The city of Almere, working with the business sectors and local stakeholders has developed an innovative circular economy partnership.
The city of Almere was established over 4 decades ago on land reclaimed from the sea. With Weerwater lake at its heart, the area became a hub for sailing, fishing and water sport activities and businesses. However, its crystal clear water, also created a problem. The sun penetrates deep down into the water, encouraging aquatic plants to grow in such abundance they were damaging boat engines, preventing yachts from leaving harbour and risking the area’s reputation and economy. The annual bill for mowing, transporting and burning the water plants was €60,000, but the real costs were at least three times this figure.
The city government has turned a local crisis into an economic opportunity by developing a novel way of reusing the city lake’s over-abundant aquatic plants. This solution uses this unwanted raw material to make paper and furniture, creating a closed-loop waste system that also improves recreational use of the lake and reduces management and maintenance costs.
Originally published by EUROCITIES, the network of 130 European cities - PDF: http://nws.eurocities.eu/MediaShell/media/innovation_Almere.pdf
This project was shortlisted for the 'EUROCITIES Awards' in 2017 in the following category: Innovation.
As a city ambitious to generate zero waste by 2022, Almere started to view the water plants as a raw material that might be used to make other products. The city administration was also keen to comply with another principle of the circular economy and reassign only the original budget to the project, rather than find new money. This involved taking the calculated risk that the €20,000 spent on a report into potential uses of water plants would be recouped by reduced disposal costs the following year. One of the first actions of the Weerwater project team was to bring together the regional authorities, water boards, local university, water sport companies and housing and residents’ associations to draw up a plan agreeing the most effective and sustainable way to mow the plants. The coordination, consensus and communication involved with this task laid foundations that proved helpful for the rest of the project.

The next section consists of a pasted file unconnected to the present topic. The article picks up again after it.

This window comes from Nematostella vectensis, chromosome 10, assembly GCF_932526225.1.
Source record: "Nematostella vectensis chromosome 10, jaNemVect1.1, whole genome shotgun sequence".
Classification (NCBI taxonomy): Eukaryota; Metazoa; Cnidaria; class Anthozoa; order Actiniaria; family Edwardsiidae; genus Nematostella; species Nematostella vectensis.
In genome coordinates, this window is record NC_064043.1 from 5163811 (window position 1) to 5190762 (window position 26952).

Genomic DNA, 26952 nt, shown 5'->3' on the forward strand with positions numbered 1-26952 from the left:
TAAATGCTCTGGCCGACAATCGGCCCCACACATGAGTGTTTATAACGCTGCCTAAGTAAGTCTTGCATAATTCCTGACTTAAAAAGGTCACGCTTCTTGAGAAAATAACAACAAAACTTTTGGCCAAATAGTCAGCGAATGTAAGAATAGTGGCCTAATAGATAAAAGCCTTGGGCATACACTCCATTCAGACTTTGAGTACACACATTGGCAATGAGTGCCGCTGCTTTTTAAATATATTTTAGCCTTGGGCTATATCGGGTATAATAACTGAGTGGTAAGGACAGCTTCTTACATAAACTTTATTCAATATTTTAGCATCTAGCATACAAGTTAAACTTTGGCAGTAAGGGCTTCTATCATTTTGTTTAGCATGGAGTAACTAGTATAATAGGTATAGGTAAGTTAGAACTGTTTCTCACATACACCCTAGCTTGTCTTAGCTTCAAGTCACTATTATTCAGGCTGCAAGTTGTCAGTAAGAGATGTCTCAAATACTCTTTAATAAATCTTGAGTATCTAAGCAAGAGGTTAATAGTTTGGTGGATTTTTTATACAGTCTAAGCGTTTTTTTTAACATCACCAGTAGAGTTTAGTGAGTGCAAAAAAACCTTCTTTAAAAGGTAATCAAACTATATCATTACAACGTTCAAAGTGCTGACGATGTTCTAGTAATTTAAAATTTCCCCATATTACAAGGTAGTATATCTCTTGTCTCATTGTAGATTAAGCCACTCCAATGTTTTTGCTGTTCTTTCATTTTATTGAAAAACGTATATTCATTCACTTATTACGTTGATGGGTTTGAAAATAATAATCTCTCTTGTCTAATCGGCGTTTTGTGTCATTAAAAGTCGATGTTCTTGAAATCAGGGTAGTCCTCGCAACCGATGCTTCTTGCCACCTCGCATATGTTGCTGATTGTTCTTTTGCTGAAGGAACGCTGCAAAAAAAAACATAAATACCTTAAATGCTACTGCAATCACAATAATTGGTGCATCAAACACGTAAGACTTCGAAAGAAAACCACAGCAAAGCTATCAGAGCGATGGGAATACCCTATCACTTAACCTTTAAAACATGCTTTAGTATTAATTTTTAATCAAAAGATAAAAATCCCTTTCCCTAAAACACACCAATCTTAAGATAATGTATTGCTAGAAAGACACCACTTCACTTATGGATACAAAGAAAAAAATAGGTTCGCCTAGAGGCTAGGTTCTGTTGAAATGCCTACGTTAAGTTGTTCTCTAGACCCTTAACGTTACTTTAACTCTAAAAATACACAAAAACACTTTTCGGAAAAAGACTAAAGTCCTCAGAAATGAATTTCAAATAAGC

Local firm Millvision, who already made paper from tomato skins, was the first to suggest paper could be the simplest thing to make from the aquatic biomass. Antalis, a major paper producer, came on board and together with other stakeholders put together a business case for this idea. The result was a high quality paper, attractive to designers and architects, which Antalis added to its catalogue and sells at a premium price. The cost to produce five tons of the paper matched the cost of transportation and incineration of the aquatic plants.
The project team went on to create a water plant based biocomposite which has been used to make benches. The benches have been installed in Almere’s park and harbour with information panels telling their story. The city government also approached a company that provides 200,000 meals a day for the airline and healthcare sectors and is currently developing food boxes and plates for them. Apart from their ecological benefits over plastic packaging, as organic waste they also save airlines €0.70 per rubbish bag when clearing up at the end of each flight. The cost of mowing the water plants has now been reduced to almost nothing as the entire stock is being used as the raw material for other products. The two main commercial collaborators are now producing the water plant paper themselves, without any involvement from the city.
The lead agency for the project is the City of Almere in partnership with Milivision and Antalis who contributed to the research and development costs.
This first Weerwater lake project has encouraged the city to continue thinking in a circular way, not only in relation to products but also to whole systems. It has identified, for example, that the water in the lake is particularly warm and could be used to heat local houses. Taking heat out of the lake for this purpose could make it possible for the lake side hospital to dispose of its unwanted heat into the water, as it has been requesting, rather than having to use machines to cool the buildings. Ideas like these are being considered as the city of Almere prepares to host the world horticultural expo, Floriade 2022. The city is developing a new 60 acre expo site near the lake which will be founded on the principles of the circular economy with the aim of achieving its energy-neutral and zero-waste objectives. To capitalise on the city’s growing confidence and expertise in this field, a circular collective open platform has now been established with 35 partners to help boost the circular economy in the area.
The benefits of the project extend deep into the municipality too, encouraging ‘outside-the-box’ thinking and cooperation along entire value chains, which is vital if the circular economy is to work.
The successful implementation of the project has required persistence and persuasiveness from the municipal team as there were a number of challenges to overcome. These include changing the mindset of co-workers who used to be responsible for disposing of the water plants and convincing departments, whose budgets were reassigned to the project, to have faith in the concept. There was also a need to persuade leaders to look at how structures and rules can be made more flexible to support the circular economy.
Due to the success of the aquatic plants project, seven other projects that make abundance out of nuisance have commenced in the city.
- Almere aquatic plants to paper & bench, innovative waste project turns water plants into paper - Eurocities, November 2017
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